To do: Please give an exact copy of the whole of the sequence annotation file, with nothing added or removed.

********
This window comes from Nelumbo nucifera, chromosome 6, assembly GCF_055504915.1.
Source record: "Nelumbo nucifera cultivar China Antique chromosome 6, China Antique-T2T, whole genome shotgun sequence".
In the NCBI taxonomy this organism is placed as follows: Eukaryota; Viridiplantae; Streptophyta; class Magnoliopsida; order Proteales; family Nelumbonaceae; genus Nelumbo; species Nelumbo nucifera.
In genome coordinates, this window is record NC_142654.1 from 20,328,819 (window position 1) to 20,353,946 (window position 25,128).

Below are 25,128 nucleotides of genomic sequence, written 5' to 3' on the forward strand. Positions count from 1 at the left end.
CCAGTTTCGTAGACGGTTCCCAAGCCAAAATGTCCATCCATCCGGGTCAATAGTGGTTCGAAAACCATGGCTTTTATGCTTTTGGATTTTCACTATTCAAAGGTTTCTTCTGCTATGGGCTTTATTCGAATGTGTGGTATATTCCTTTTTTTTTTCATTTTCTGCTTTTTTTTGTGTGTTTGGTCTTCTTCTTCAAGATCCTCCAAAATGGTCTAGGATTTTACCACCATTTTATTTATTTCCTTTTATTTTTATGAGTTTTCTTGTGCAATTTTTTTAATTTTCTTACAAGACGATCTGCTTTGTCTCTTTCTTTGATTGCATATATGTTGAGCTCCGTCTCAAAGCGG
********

This window comes from Nelumbo nucifera, chromosome 6, assembly GCF_055504915.1.
Source record: "Nelumbo nucifera cultivar China Antique chromosome 6, China Antique-T2T, whole genome shotgun sequence".
In the NCBI taxonomy this organism is placed as follows: Eukaryota; Viridiplantae; Streptophyta; class Magnoliopsida; order Proteales; family Nelumbonaceae; genus Nelumbo; species Nelumbo nucifera.
In genome coordinates, this window is record NC_142654.1 from 20,328,819 (window position 1) to 20,353,946 (window position 25,128).

Below are 25,128 nucleotides of genomic sequence, written 5' to 3' on the forward strand. Positions count from 1 at the left end.
CCAGTTTCGTAGACGGTTCCCAAGCCAAAATGTCCATCCATCCGGGTCAATAGTGGTTCGAAAACCATGGCTTTTATGCTTTTGGATTTTCACTATTCAAAGGTTTCTTCTGCTATGGGCTTTATTCGAATGTGTGGTATATTCCTTTTTTTTTTCATTTTCTGCTTTTTTTTGTGTGTTTGGTCTTCTTCTTCAAGATCCTCCAAAATGGTCTAGGATTTTACCACCATTTTATTTATTTCCTTTTATTTTTATGAGTTTTCTTGTGCAATTTTTTTAATTTTCTTACAAGACGATCTGCTTTGTCTCTTTCTTTGATTGCATATATGTTGAGCTCCGTCTCAAAGCGG